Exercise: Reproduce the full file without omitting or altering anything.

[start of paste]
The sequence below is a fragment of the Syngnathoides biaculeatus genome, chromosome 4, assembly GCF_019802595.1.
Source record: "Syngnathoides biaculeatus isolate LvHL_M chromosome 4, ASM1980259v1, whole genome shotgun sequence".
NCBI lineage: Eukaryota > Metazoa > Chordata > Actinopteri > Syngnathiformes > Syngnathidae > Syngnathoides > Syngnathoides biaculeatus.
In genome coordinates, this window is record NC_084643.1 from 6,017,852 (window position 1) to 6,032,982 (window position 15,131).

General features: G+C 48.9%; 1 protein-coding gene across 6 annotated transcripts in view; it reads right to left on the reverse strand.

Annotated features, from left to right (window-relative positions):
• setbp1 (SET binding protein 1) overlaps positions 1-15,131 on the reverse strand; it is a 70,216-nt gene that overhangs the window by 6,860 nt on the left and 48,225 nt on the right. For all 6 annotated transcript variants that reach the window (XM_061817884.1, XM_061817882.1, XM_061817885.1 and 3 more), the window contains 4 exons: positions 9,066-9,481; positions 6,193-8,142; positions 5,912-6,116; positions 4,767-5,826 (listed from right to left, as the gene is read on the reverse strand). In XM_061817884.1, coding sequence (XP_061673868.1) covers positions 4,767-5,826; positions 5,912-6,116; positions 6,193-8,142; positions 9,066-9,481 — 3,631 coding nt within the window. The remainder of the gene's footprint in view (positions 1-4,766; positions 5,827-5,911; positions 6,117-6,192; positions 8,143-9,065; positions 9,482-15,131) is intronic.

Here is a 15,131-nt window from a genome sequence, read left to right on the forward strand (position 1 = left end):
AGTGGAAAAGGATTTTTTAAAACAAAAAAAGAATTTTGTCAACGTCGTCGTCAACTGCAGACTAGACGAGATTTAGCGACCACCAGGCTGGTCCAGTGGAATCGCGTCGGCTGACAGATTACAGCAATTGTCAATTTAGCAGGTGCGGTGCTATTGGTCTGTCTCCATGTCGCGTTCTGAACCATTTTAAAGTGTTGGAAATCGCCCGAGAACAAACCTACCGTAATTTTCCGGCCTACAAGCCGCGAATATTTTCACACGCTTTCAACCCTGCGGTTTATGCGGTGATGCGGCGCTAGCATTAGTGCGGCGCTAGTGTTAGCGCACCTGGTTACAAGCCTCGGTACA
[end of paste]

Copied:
The sequence below is a fragment of the Syngnathoides biaculeatus genome, chromosome 4, assembly GCF_019802595.1.
Source record: "Syngnathoides biaculeatus isolate LvHL_M chromosome 4, ASM1980259v1, whole genome shotgun sequence".
NCBI lineage: Eukaryota > Metazoa > Chordata > Actinopteri > Syngnathiformes > Syngnathidae > Syngnathoides > Syngnathoides biaculeatus.
In genome coordinates, this window is record NC_084643.1 from 6,017,852 (window position 1) to 6,032,982 (window position 15,131).

General features: G+C 48.9%; 1 protein-coding gene across 6 annotated transcripts in view; it reads right to left on the reverse strand.

Annotated features, from left to right (window-relative positions):
• setbp1 (SET binding protein 1) overlaps positions 1-15,131 on the reverse strand; it is a 70,216-nt gene that overhangs the window by 6,860 nt on the left and 48,225 nt on the right. For all 6 annotated transcript variants that reach the window (XM_061817884.1, XM_061817882.1, XM_061817885.1 and 3 more), the window contains 4 exons: positions 9,066-9,481; positions 6,193-8,142; positions 5,912-6,116; positions 4,767-5,826 (listed from right to left, as the gene is read on the reverse strand). In XM_061817884.1, coding sequence (XP_061673868.1) covers positions 4,767-5,826; positions 5,912-6,116; positions 6,193-8,142; positions 9,066-9,481 — 3,631 coding nt within the window. The remainder of the gene's footprint in view (positions 1-4,766; positions 5,827-5,911; positions 6,117-6,192; positions 8,143-9,065; positions 9,482-15,131) is intronic.

Here is a 15,131-nt window from a genome sequence, read left to right on the forward strand (position 1 = left end):
AGTGGAAAAGGATTTTTTAAAACAAAAAAAGAATTTTGTCAACGTCGTCGTCAACTGCAGACTAGACGAGATTTAGCGACCACCAGGCTGGTCCAGTGGAATCGCGTCGGCTGACAGATTACAGCAATTGTCAATTTAGCAGGTGCGGTGCTATTGGTCTGTCTCCATGTCGCGTTCTGAACCATTTTAAAGTGTTGGAAATCGCCCGAGAACAAACCTACCGTAATTTTCCGGCCTACAAGCCGCGAATATTTTCACACGCTTTCAACCCTGCGGTTTATGCGGTGATGCGGCGCTAGCATTAGTGCGGCGCTAGTGTTAGCGCACCTGGTTACAAGCCTCGGTACA